1. On the Flywheel app, navigate to the SSH tab of your Account.
  2. Click Add SSH Key.
  3. Give your public key a name.
  4. Paste the public key you copied from PuTTYgen into the field. Make sure the key is an exact duplicate with no additional spaces or returns.
  5. Click Add Key.

Configure and save the PuTTY session

Next, you’ll want to configure the gateway. We recommend saving the session for future use, so you don’t have to configure PuTTY again next time.

  1. In the PuTTY sidebar, navigate to Session.
  2. Type in Host Name.
  3. Set Port to 22.
  4. Choose SSH for Connection type.
  5. In the PuTTY sidebar, navigate to Connection > SSH > Auth.
  6. Under Authentication parameters, click Browse and select the private key you generated earlier.
  7. In the PuTTY sidebar, go back to Session. In the Saved Sessions area, click Save and name your session.

Connect to Flywheel’s SSH Gateway

If everything was set up correctly, you will now be able to connect to Flywheel’s SSH Gateway via PuTTY!

  1. In the PuTTY sidebar, navigate to Session. Select your saved session and click Load.
  2. Click Open. This will launch a terminal window.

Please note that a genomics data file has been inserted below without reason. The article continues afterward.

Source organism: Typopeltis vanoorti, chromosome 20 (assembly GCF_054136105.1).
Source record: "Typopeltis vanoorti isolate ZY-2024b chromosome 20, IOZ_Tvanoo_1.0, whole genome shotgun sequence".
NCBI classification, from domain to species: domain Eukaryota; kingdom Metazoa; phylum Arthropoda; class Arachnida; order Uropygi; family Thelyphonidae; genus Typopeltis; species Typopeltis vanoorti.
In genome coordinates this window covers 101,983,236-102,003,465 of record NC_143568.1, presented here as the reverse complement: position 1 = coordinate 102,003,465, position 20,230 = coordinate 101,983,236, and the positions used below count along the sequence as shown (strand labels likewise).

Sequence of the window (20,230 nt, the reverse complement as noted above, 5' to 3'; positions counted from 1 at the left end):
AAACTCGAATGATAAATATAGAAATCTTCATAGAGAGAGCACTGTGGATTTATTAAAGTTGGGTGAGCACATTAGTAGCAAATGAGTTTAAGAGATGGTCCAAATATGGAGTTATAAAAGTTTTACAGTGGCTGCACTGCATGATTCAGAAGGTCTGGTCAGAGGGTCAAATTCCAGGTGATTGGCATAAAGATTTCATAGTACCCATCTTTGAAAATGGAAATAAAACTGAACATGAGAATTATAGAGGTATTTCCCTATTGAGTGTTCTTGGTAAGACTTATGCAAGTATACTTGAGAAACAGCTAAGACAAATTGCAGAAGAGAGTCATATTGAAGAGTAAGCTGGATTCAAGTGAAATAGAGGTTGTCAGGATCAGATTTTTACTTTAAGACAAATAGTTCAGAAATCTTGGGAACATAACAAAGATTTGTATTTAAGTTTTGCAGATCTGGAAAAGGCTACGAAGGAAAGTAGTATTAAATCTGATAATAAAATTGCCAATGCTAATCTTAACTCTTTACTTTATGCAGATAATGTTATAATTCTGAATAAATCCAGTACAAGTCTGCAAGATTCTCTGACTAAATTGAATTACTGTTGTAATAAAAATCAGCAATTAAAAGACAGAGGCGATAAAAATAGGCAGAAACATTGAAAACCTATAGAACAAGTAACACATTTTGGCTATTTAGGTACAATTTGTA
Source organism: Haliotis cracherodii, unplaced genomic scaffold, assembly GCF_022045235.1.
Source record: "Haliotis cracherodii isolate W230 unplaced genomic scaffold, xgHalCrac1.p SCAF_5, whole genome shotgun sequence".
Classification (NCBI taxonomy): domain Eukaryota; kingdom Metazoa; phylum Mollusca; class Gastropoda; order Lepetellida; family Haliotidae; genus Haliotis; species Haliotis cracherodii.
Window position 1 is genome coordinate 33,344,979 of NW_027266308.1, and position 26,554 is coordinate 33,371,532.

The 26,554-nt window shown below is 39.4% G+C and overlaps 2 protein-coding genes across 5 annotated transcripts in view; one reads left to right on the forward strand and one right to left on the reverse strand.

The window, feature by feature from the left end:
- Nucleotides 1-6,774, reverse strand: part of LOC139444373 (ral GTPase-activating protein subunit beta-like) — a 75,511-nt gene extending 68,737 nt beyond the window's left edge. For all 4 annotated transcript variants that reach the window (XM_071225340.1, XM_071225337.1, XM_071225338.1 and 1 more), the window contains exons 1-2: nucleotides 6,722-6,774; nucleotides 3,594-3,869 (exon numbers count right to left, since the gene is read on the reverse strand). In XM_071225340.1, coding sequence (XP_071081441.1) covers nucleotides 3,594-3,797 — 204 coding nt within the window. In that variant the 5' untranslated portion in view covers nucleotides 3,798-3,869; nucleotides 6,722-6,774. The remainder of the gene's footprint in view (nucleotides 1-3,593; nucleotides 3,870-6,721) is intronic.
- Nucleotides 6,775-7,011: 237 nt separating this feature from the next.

3. At the login as: prompt, enter your Flywheel username.
  4. Enter the password for your key pair. Remember, this is not your Flywheel user password, this is the password you created earlier in PuTTYgen.
  5. You will now be connected to the Flywheel SSH gateway and presented with a list of sites!

Adding SSH keys to Flywheel

Once a key pair has been generated, it’s time to add the public key to the Flywheel dashboard!

  1. First, you’ll need to copy the public key to your clipboard. We have used “id_ed25519” for the example here, please adjust it for your setup.
    On macOS:

    pbcopy ~/.ssh/

    On Windows and Linux:

    cat ~/.ssh/

    Copy the terminal output

  2. Next, head over to the SSH page in the Flywheel dashboard and click the blue “plus” button on the top right of the SSH Keys card.
  3. Enter a name for your key. A common convention is to use the name of the machine that the key exists on (for example, Trevan’s MacBook Pro)
  4. Paste the key you copied in step 1 into the text field.